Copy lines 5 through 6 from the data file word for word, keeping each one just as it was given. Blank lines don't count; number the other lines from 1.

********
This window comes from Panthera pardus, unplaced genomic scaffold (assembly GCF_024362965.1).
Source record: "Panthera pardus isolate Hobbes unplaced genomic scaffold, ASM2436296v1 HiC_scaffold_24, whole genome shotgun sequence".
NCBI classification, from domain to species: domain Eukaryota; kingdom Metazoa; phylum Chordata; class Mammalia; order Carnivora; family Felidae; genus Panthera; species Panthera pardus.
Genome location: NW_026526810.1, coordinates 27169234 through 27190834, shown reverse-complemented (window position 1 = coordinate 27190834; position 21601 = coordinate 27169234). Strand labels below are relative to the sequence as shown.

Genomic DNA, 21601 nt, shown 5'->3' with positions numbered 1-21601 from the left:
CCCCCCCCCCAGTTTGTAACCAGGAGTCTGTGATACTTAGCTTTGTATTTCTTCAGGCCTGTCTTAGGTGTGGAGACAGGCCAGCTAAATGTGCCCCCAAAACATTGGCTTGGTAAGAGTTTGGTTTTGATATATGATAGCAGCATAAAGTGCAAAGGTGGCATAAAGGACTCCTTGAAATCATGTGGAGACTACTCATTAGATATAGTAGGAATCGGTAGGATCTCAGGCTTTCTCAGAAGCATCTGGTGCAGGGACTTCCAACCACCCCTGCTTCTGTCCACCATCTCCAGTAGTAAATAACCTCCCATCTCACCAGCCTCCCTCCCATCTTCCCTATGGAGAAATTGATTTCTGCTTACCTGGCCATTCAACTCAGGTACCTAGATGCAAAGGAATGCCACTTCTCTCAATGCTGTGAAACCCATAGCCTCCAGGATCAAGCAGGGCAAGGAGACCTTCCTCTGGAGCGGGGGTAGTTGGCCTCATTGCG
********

Genomic DNA, 21601 nt, shown 5'->3' with positions numbered 1-21601 from the left:
CCCCCCCCCCAGTTTGTAACCAGGAGTCTGTGATACTTAGCTTTGTATTTCTTCAGGCCTGTCTTAGGTGTGGAGACAGGCCAGCTAAATGTGCCCCCAAAACATTGGCTTGGTAAGAGTTTGGTTTTGATATATGATAGCAGCATAAAGTGCAAAGGTGGCATAAAGGACTCCTTGAAATCATGTGGAGACTACTCATTAGATATAGTAGGAATCGGTAGGATCTCAGGCTTTCTCAGAAGCATCTGGTGCAGGGACTTCCAACCACCCCTGCTTCTGTCCACCATCTCCAGTAGTAAATAACCTCCCATCTCACCAGCCTCCCTCCCATCTTCCCTATGGAGAAATTGATTTCTGCTTACCTGGCCATTCAACTCAGGTACCTAGATGCAAAGGAATGCCACTTCTCTCAATGCTGTGAAACCCATAGCCTCCAGGATCAAGCAGGGCAAGGAGACCTTCCTCTGGAGCGGGGGTAGTTGGCCTCATTGCG